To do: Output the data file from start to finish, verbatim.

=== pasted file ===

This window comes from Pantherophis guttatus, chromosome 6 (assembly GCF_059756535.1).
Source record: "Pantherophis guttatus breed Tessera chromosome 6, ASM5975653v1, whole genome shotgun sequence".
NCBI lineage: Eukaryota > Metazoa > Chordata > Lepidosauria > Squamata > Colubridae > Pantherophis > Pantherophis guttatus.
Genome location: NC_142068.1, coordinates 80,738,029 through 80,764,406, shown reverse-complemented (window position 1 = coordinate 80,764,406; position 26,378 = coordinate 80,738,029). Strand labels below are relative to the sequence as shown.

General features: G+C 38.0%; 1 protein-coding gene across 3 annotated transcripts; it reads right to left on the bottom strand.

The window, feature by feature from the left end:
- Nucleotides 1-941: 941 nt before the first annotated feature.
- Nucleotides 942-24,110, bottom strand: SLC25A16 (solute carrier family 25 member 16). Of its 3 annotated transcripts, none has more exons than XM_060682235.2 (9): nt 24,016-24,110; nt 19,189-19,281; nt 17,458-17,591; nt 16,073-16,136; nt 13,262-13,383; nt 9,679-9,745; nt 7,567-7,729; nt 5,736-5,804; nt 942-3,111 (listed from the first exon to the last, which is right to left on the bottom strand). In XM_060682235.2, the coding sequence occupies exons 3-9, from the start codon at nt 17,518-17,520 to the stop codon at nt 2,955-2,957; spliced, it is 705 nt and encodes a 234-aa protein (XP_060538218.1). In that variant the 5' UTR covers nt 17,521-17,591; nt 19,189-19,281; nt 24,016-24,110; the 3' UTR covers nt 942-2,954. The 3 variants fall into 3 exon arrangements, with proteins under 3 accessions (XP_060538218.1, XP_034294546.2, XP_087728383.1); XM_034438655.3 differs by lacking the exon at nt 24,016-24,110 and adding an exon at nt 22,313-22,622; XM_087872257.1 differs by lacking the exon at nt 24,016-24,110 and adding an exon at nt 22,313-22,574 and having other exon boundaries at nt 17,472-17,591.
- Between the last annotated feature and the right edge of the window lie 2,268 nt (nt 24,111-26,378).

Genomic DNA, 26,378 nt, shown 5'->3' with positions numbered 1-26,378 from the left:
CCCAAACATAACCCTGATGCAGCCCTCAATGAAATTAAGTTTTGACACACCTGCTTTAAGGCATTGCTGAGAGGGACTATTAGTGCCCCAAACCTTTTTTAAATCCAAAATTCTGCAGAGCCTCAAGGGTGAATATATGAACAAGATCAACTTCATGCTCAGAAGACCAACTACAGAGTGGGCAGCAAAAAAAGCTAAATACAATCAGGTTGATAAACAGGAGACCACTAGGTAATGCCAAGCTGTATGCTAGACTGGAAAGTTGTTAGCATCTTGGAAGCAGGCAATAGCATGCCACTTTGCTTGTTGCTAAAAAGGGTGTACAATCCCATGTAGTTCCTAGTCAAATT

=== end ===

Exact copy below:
This window comes from Pantherophis guttatus, chromosome 6 (assembly GCF_059756535.1).
Source record: "Pantherophis guttatus breed Tessera chromosome 6, ASM5975653v1, whole genome shotgun sequence".
NCBI lineage: Eukaryota > Metazoa > Chordata > Lepidosauria > Squamata > Colubridae > Pantherophis > Pantherophis guttatus.
Genome location: NC_142068.1, coordinates 80,738,029 through 80,764,406, shown reverse-complemented (window position 1 = coordinate 80,764,406; position 26,378 = coordinate 80,738,029). Strand labels below are relative to the sequence as shown.

General features: G+C 38.0%; 1 protein-coding gene across 3 annotated transcripts; it reads right to left on the bottom strand.

The window, feature by feature from the left end:
- Nucleotides 1-941: 941 nt before the first annotated feature.
- Nucleotides 942-24,110, bottom strand: SLC25A16 (solute carrier family 25 member 16). Of its 3 annotated transcripts, none has more exons than XM_060682235.2 (9): nt 24,016-24,110; nt 19,189-19,281; nt 17,458-17,591; nt 16,073-16,136; nt 13,262-13,383; nt 9,679-9,745; nt 7,567-7,729; nt 5,736-5,804; nt 942-3,111 (listed from the first exon to the last, which is right to left on the bottom strand). In XM_060682235.2, the coding sequence occupies exons 3-9, from the start codon at nt 17,518-17,520 to the stop codon at nt 2,955-2,957; spliced, it is 705 nt and encodes a 234-aa protein (XP_060538218.1). In that variant the 5' UTR covers nt 17,521-17,591; nt 19,189-19,281; nt 24,016-24,110; the 3' UTR covers nt 942-2,954. The 3 variants fall into 3 exon arrangements, with proteins under 3 accessions (XP_060538218.1, XP_034294546.2, XP_087728383.1); XM_034438655.3 differs by lacking the exon at nt 24,016-24,110 and adding an exon at nt 22,313-22,622; XM_087872257.1 differs by lacking the exon at nt 24,016-24,110 and adding an exon at nt 22,313-22,574 and having other exon boundaries at nt 17,472-17,591.
- Between the last annotated feature and the right edge of the window lie 2,268 nt (nt 24,111-26,378).

Genomic DNA, 26,378 nt, shown 5'->3' with positions numbered 1-26,378 from the left:
CCCAAACATAACCCTGATGCAGCCCTCAATGAAATTAAGTTTTGACACACCTGCTTTAAGGCATTGCTGAGAGGGACTATTAGTGCCCCAAACCTTTTTTAAATCCAAAATTCTGCAGAGCCTCAAGGGTGAATATATGAACAAGATCAACTTCATGCTCAGAAGACCAACTACAGAGTGGGCAGCAAAAAAAGCTAAATACAATCAGGTTGATAAACAGGAGACCACTAGGTAATGCCAAGCTGTATGCTAGACTGGAAAGTTGTTAGCATCTTGGAAGCAGGCAATAGCATGCCACTTTGCTTGTTGCTAAAAAGGGTGTACAATCCCATGTAGTTCCTAGTCAAATT